20. Effects of inhaled acid aerosols on lung mechanics: an analysis of human exposure studies. (United States)

    Utell, M J


    There exist significant gaps in our understanding of human health effects from inhalation of pollutants associated with acid precipitation. Controlled clinical studies examine effects of criteria pollutants almost exclusively by assessing changes in lung mechanics. One constituent of acid precipitation, sulfuric acid aerosols, has been shown to induce bronchoconstriction in exercising extrinsic asthmatics at near ambient levels. These asthmatics may be an order of magnitude more sensitive to sulfuric acid aerosols than normal adults. More recently, a second component nitrogen dioxide has been observed to provoke changes in lung mechanics at progressively lower concentrations. To date, virtually no data exist from clinical exposures to acidic aerosols for subjects with chronic obstructive pulmonary disease.

  1. Influence of redox conditions and mechanical action on change in peat humic acid composition



    Mechanical action on humic acids is shown to result in change of their composition accompanying decrease in aromaticity degree and increase in oxygen-containing fragments. Mechanical treatment of peat in oxidizing conditions increases the efficiency of extracting water-soluble components and humic acids to the maximum. Structural parameters and functional composition of humic acid molecules change at peat treatment in the redox conditions depending on the conditions.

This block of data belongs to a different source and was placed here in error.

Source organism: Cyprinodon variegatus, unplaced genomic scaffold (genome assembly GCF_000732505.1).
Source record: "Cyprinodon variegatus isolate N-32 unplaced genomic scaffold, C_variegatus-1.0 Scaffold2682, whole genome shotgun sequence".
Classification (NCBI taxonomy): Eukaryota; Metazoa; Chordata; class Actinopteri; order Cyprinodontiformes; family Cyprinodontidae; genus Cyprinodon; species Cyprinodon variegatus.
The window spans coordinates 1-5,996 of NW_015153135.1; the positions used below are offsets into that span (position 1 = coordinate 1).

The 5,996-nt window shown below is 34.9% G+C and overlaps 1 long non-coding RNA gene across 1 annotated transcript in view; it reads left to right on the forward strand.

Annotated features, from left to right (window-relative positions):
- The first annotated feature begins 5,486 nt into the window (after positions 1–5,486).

2. Molecular mechanism of recombinant liver fatty acid binding protein's antioxidant activity


    YAN, JING; Gong, Yuewen; She, Yi-Min; Wang, Guqi; Roberts, Michael S; Burczynski, Frank J.


    Hepatocytes expressing liver fatty acid binding protein (L-FABP) are known to be more resistant to oxidative stress than those devoid of this protein. The mechanism for the observed antioxidant activity is not known. We examined the antioxidant mechanism of a recombinant rat L-FABP in the presence of a hydrophilic (AAPH) or lipophilic (AMVN) free radical generator. Recombinant L-FABP amino acid sequence and its amino acid oxidative products following oxidation were identified by MALDI quadrup...

  3. Mechanism involved in enhancement of osteoblast differentiation by hyaluronic acid

    Energy Technology Data Exchange (ETDEWEB)